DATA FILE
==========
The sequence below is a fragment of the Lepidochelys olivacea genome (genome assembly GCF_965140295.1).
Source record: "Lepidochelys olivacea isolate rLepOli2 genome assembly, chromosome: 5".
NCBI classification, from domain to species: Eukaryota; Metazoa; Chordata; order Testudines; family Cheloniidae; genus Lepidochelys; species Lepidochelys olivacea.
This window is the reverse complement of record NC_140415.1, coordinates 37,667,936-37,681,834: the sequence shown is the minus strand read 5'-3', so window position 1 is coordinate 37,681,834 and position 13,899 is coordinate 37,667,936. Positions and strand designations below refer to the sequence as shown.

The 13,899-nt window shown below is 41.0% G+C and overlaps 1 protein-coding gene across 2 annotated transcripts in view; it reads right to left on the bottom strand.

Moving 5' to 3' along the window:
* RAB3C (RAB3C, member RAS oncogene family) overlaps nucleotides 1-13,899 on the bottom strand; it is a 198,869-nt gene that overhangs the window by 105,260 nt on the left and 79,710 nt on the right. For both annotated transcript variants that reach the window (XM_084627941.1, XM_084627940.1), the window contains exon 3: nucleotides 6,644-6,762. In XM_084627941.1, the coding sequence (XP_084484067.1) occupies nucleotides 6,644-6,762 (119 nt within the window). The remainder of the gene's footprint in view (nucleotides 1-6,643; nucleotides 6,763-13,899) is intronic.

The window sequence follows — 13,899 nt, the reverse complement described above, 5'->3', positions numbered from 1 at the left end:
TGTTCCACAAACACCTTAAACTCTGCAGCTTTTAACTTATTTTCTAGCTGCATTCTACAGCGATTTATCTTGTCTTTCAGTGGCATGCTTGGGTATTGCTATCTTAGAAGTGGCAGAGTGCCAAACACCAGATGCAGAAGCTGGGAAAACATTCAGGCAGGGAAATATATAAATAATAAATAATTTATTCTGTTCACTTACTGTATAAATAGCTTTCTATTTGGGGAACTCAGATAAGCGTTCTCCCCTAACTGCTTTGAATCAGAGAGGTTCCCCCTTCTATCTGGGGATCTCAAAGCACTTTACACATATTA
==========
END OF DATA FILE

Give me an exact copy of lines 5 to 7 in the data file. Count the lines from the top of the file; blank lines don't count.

The 13,899-nt window shown below is 41.0% G+C and overlaps 1 protein-coding gene across 2 annotated transcripts in view; it reads right to left on the bottom strand.

Moving 5' to 3' along the window:
* RAB3C (RAB3C, member RAS oncogene family) overlaps nucleotides 1-13,899 on the bottom strand; it is a 198,869-nt gene that overhangs the window by 105,260 nt on the left and 79,710 nt on the right. For both annotated transcript variants that reach the window (XM_084627941.1, XM_084627940.1), the window contains exon 3: nucleotides 6,644-6,762. In XM_084627941.1, the coding sequence (XP_084484067.1) occupies nucleotides 6,644-6,762 (119 nt within the window). The remainder of the gene's footprint in view (nucleotides 1-6,643; nucleotides 6,763-13,899) is intronic.